alessandro simonetti: Your photographic output has been motivated by a desire to construe the city as a subject. The city is the scene for your work. Your arrival in NYC in the early 2006 marked the beginning of your new approach to photography. How has this line through all of your major projects become such a distinct mark? What role does NYC have in all of this?
renato d’agostin: I see cities as multi-layered entities where elements interact with each other. Going through them is like floating through someone’s psychology. I had the chance to photograph in Tokyo, Venice, and Shanghai–all cities with very different natures and dynamics. While exploring places, I’m building another dimension, a personal imagery. I am in process of understanding that my work is about the distance between things rather than proximity, silence and suspension rather than noise, imagination rather than representation. I am working on a project in collaboration with Love Child about the intangible qualities of a city that define our sense of place and identity. We have already begun to explore Los Angeles and Istanbul. Mexico City is soon to follow. I arrived in New York and, looking at the city at night through a windshield, I made in pieces as the cab driver pulled out of the parking lot. It was October 2005, and photography was the reason why I came to NYC. It’s the reason why I am still here.
as: Even if I could try and categorize your work as street photography, there is part of that approach that you can’t feel at all in your production. It seems like you extract that feeling of epic presence that most street photographers have. What is happening in your head when you are out shooting in the street?
rd: I see a photograph as perception of reality. Then, most of the time, I manipulate what I see–including or excluding elements from the frame as I shoot, looking for points of intersection and point of contradiction. I use a long lens on my camera so as to not interfere with the world, decontextualizing subjects from the situations they live in and making them part of the imagery I am building. I believe that the subject grows inside the photographer, rather than the photographer looking for it. Then elements from reality get distilled in order to express it. I guess that all of this doesn’t strictly belong to classic street photography, but I do shoot on the street. Composition is an alphabet of the language I’m exploring. Andrei Tarkovsky said, “If the world were perfect, man wouldn’t look for harmony, he would simply live in it. Therefore the artist exists because we live in an ill-designed world.” I like to look for harmony.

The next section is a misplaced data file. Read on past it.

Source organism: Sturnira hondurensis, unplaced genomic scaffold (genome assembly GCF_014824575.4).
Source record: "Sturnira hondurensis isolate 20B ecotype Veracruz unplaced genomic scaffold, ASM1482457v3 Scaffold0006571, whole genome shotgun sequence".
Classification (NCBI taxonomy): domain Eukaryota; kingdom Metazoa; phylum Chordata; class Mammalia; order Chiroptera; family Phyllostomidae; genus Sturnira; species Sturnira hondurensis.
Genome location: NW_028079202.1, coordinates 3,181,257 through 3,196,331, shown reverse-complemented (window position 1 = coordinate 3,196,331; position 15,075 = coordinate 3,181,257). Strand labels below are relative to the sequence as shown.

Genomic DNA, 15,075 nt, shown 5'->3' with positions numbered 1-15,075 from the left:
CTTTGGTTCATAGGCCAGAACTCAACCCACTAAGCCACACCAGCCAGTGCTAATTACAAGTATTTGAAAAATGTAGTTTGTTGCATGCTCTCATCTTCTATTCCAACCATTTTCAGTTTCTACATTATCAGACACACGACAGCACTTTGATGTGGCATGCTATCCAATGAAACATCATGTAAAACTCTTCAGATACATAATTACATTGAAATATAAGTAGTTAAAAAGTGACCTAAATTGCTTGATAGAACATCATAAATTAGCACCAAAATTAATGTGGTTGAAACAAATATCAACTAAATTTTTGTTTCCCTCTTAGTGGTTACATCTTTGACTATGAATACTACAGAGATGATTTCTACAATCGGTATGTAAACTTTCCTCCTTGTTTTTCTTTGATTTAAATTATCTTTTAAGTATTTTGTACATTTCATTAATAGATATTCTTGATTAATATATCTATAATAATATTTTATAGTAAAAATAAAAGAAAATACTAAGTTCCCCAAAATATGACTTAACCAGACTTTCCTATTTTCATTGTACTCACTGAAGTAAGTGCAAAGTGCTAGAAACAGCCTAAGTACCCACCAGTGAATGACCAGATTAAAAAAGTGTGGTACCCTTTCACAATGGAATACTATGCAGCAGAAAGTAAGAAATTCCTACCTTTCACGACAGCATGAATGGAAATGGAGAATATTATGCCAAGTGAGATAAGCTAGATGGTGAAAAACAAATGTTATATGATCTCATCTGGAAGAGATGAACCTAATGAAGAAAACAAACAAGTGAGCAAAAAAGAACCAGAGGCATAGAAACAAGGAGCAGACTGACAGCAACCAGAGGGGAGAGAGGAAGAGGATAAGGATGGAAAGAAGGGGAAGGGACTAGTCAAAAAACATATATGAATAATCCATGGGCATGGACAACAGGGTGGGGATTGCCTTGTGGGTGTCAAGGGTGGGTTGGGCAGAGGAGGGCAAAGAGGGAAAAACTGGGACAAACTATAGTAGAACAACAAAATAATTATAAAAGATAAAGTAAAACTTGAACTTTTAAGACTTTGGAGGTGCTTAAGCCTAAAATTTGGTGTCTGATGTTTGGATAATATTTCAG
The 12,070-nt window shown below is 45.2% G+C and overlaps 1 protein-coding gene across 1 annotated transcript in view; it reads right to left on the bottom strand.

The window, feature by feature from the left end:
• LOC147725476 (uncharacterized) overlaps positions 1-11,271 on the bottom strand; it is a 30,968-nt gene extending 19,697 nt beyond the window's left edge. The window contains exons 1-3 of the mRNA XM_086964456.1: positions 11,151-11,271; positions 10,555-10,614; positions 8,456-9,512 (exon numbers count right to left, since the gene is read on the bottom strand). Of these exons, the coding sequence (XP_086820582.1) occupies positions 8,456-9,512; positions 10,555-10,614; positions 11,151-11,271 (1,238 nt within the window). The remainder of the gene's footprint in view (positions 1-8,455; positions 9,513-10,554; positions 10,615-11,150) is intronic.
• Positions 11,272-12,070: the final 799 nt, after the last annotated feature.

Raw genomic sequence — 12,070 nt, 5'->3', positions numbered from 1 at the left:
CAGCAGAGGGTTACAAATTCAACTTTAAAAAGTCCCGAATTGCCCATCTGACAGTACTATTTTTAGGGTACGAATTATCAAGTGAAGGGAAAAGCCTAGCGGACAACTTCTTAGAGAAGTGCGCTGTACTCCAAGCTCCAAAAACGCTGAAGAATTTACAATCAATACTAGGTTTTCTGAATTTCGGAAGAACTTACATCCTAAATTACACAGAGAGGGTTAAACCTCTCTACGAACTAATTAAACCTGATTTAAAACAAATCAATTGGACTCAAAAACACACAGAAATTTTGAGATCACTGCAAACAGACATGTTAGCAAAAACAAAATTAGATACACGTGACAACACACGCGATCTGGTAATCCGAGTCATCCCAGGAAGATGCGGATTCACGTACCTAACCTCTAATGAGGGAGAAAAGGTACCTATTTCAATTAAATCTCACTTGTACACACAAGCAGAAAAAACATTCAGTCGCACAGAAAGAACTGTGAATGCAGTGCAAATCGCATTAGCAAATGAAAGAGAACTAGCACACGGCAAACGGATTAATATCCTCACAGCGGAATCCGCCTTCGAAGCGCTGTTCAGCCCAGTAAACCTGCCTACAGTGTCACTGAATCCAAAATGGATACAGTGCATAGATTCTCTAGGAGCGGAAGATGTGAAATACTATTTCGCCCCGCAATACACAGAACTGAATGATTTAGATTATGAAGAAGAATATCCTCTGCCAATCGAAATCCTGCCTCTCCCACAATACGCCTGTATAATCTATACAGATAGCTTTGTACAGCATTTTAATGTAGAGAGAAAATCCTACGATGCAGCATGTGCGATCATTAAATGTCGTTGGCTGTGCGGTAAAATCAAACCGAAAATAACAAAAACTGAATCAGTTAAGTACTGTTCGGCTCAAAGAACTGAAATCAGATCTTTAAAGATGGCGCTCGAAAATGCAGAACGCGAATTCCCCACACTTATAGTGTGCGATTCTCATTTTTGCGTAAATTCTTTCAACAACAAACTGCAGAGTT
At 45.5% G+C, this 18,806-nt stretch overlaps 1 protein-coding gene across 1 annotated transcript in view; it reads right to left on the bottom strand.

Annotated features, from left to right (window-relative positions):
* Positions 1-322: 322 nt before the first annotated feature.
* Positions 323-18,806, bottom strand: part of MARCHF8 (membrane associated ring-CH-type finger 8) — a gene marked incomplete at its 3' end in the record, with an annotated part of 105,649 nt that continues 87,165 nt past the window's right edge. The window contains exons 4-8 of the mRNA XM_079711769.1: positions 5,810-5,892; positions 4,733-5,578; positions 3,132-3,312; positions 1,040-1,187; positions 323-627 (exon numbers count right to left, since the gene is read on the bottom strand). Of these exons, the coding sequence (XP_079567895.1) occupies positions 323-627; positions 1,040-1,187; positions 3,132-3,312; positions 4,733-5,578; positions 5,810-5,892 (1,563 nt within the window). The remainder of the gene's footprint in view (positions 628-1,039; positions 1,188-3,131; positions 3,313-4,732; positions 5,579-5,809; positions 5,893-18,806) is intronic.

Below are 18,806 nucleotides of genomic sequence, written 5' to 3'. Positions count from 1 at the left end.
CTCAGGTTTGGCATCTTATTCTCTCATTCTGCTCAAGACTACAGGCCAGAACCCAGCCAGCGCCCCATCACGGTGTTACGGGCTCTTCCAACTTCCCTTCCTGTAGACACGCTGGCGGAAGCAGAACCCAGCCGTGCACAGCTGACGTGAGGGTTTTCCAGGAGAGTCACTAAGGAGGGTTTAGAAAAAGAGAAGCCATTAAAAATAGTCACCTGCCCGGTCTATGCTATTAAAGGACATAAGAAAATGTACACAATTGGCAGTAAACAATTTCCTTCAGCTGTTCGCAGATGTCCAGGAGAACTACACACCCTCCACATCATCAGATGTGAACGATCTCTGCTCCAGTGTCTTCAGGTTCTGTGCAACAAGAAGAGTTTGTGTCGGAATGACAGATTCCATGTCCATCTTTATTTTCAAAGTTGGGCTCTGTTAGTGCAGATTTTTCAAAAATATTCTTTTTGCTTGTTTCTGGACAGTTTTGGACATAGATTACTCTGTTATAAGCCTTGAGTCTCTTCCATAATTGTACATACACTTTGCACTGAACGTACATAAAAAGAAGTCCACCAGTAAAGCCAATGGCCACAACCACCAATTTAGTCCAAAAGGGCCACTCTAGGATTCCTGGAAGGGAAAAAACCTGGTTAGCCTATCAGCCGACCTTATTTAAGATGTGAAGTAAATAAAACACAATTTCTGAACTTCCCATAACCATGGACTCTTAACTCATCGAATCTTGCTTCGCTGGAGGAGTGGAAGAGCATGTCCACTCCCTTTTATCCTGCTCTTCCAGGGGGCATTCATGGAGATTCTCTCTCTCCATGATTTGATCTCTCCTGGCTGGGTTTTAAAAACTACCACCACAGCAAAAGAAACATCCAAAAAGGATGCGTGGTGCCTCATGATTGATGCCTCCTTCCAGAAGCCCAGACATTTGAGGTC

as: I am amazed by your fidelity to the medium of the film and your devotion to the darkroom. Do you consider it an important aspect of your process?
rd: I consider film and the darkroom as the natural extension of light. There is light, and then light again. Somehow, when I’m using a film camera, I feel like I’m photographing what I feel more than what I see. It’s a continuous space between me and the subject. It is also without immediate results that might change my next photograph. Speed assumes a different meaning. The darkroom functions as a place to study my photography and my relation with it. It becomes a meditative place for my work where there is a strong interaction with the materials that make the final print. You can sense a sort of respect for the light.
as: There is something about the way you lay out your images in your publications that reminds me of the feeling of listening to music and looking at architecture. Have you ever considered these elements to be influential in your work?
rd: Music and architecture are recurring elements in my process of making photography. Like in photography, I find they are built on balancing weights and tonalities, space and compression, fullness and emptiness, height and volume. I listen to music while looking at the architecture of life.
as: Why do you make books?
rd: Books don’t change, but exhibitions do. The same book can be seen in one side of the world or in the other, and it will always embody that idea. It will maintain the sequence, the size, and the distance between the viewer’s eyes and the page. An exhibition will always have contingencies based on the space, the curator, the size, and the selection. A book will always protect the artist’s idea through time.
as: I had a chance to see the Etna book and Acrobats, both of them will be released under Nomadic Editions, a publishing company that you created yourself. What’s behind this?
rd: Nomadic Editions will be a series of books on monothematic experiences. I felt the need to detach from the city structures and explore other fields directed by different dynamics. They will be impressions of places shot in an almost touristic approach. It’s from the cities I work on, where each project needs an extended amount of time to go through its layers. The Nomadic Editions series will work on the immediacy of an impression. Etna was an excursion I made in summer 2012, and lasted about two hours. At the acrobatic show of Shanghai, I shot one roll of film in one hour. I’m fascinated with seeing what a first impression can give to my senses.
as: When will you start working on a book about the city of New York?
rd: Whenever I’m brave enough!■